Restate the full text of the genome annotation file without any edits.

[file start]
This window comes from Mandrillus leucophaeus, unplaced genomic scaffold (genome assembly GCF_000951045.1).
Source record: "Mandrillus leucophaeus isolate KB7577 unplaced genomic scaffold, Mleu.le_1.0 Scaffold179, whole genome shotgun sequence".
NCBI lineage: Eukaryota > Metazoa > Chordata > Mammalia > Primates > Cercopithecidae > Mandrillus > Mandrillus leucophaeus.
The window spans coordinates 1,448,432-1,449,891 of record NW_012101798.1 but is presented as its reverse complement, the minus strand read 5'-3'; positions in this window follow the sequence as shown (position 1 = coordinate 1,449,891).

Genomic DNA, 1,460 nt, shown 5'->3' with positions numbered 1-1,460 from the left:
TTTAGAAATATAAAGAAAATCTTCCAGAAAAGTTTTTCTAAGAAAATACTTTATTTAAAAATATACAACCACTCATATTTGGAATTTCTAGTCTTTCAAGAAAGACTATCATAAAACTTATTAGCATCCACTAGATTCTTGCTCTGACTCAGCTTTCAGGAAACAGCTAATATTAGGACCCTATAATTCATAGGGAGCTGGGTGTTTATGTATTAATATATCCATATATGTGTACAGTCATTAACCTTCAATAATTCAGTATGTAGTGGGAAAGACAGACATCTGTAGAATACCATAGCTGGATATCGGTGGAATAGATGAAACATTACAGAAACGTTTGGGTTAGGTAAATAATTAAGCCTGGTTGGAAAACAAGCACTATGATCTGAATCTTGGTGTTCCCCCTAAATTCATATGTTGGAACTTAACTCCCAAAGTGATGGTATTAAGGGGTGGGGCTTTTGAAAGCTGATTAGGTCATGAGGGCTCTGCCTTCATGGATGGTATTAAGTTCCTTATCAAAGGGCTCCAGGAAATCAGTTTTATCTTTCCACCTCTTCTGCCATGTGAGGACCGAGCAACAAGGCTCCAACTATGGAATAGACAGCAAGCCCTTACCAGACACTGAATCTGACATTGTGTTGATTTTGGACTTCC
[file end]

This window comes from Mandrillus leucophaeus, unplaced genomic scaffold (genome assembly GCF_000951045.1).
Source record: "Mandrillus leucophaeus isolate KB7577 unplaced genomic scaffold, Mleu.le_1.0 Scaffold179, whole genome shotgun sequence".
NCBI lineage: Eukaryota > Metazoa > Chordata > Mammalia > Primates > Cercopithecidae > Mandrillus > Mandrillus leucophaeus.
The window spans coordinates 1,448,432-1,449,891 of record NW_012101798.1 but is presented as its reverse complement, the minus strand read 5'-3'; positions in this window follow the sequence as shown (position 1 = coordinate 1,449,891).

Genomic DNA, 1,460 nt, shown 5'->3' with positions numbered 1-1,460 from the left:
TTTAGAAATATAAAGAAAATCTTCCAGAAAAGTTTTTCTAAGAAAATACTTTATTTAAAAATATACAACCACTCATATTTGGAATTTCTAGTCTTTCAAGAAAGACTATCATAAAACTTATTAGCATCCACTAGATTCTTGCTCTGACTCAGCTTTCAGGAAACAGCTAATATTAGGACCCTATAATTCATAGGGAGCTGGGTGTTTATGTATTAATATATCCATATATGTGTACAGTCATTAACCTTCAATAATTCAGTATGTAGTGGGAAAGACAGACATCTGTAGAATACCATAGCTGGATATCGGTGGAATAGATGAAACATTACAGAAACGTTTGGGTTAGGTAAATAATTAAGCCTGGTTGGAAAACAAGCACTATGATCTGAATCTTGGTGTTCCCCCTAAATTCATATGTTGGAACTTAACTCCCAAAGTGATGGTATTAAGGGGTGGGGCTTTTGAAAGCTGATTAGGTCATGAGGGCTCTGCCTTCATGGATGGTATTAAGTTCCTTATCAAAGGGCTCCAGGAAATCAGTTTTATCTTTCCACCTCTTCTGCCATGTGAGGACCGAGCAACAAGGCTCCAACTATGGAATAGACAGCAAGCCCTTACCAGACACTGAATCTGACATTGTGTTGATTTTGGACTTCC